So I've got my permit but wasn't able to make it out until the first week or so of October, when the leaves had already fallen. I didn't see any red berries, and assumed they had been eaten by the local wildlife.
I brushed away the leaf litter to confirm the neck scars and everything looked like it checked out. Multiple prongs, 5 leaves, scarred necks.
I had watched a few youtube videos on people digging up Ginseng and they all seemed to agree the best way was to use a trowel or something about 6 inches away from the root and kind of dig in a circle. This was not my experience. As you can see from these pictures, there are no \"carrot\" or \"potato\" type roots, and there were multiple plants growing from the same root system, sometimes yards apart. This pile you see here is from two digs, and each time I just wanted to dig one up out of a group to get a taste for it.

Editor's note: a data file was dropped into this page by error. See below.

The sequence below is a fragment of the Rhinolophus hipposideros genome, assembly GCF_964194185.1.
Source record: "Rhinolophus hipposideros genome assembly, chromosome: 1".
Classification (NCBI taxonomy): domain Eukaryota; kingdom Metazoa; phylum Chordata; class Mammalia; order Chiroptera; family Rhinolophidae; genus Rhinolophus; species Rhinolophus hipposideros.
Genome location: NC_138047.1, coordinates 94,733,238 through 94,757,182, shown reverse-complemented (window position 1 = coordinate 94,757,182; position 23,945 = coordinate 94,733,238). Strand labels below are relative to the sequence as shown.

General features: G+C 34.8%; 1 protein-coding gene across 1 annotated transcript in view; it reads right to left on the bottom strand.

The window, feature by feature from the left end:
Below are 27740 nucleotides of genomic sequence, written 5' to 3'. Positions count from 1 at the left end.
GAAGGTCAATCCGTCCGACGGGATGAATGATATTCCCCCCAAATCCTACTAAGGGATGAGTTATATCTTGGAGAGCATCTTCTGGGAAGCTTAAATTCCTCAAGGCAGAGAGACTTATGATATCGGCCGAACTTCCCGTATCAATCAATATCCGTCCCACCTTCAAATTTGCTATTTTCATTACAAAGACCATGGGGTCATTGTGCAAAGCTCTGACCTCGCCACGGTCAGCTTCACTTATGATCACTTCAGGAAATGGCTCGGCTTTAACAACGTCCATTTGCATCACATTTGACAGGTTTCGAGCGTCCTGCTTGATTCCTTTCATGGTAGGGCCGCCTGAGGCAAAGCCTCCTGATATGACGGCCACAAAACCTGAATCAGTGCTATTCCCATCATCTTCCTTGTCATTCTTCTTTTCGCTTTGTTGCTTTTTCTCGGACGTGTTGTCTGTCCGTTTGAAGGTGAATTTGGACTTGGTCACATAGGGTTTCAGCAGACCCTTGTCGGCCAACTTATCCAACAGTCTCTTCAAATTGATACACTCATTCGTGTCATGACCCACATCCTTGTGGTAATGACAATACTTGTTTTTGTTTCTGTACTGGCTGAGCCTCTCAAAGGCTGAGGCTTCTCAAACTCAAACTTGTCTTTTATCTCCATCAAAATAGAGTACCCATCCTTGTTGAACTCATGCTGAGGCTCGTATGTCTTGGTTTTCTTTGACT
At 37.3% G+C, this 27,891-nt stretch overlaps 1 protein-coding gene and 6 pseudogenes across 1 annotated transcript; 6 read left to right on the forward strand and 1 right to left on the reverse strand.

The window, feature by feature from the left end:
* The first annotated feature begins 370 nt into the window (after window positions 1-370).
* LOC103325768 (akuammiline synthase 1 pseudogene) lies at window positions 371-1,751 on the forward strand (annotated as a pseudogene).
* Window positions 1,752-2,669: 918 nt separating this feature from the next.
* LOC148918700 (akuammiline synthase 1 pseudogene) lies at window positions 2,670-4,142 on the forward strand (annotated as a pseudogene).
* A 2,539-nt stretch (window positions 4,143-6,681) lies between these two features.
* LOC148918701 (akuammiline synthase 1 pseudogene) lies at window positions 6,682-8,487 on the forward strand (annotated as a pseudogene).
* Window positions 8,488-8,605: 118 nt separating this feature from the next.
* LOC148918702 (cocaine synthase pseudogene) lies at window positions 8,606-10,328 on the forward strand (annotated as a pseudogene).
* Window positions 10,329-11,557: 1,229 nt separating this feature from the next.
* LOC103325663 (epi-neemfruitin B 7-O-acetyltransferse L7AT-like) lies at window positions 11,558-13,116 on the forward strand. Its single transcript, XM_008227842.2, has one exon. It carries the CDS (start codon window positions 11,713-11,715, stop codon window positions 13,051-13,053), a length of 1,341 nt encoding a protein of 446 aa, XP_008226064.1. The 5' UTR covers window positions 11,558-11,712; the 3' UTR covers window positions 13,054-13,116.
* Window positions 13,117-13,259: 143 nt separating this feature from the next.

Am I digging up the wrong plant? Are the roots like this because of the terrain? I'm very confused and not planning on going forward this year until I've figured this out. My permit is good for three years, so I think next year I'll be getting out there a lot earlier, when the berries are still unripe, just to be sure I'm IDing the right plants, and then hopefully get to the berries before the animals do so that I can do some replanting.
Any help or advice would be gratefully appreciated.
Virginia Creeper has a similar leaf pattern and it grows on a vine, covering ground at times and climbing trees at times.
Below is a pic of a bunch of Virginia Creeper vine, growing mostly low like a ground cover in this case... and there is a 3 prong ginseng plant in there with it.
Notice how the VC has similar leaf pattern.... They both have clusters of 5 leaves...
But on the ginseng the leaf clusters are arranged in a pattern. The 3 larger leaves point out from the center, and the 2 smaller leaves point back to the center. In the center there is where the berry cluster would be if berries were on.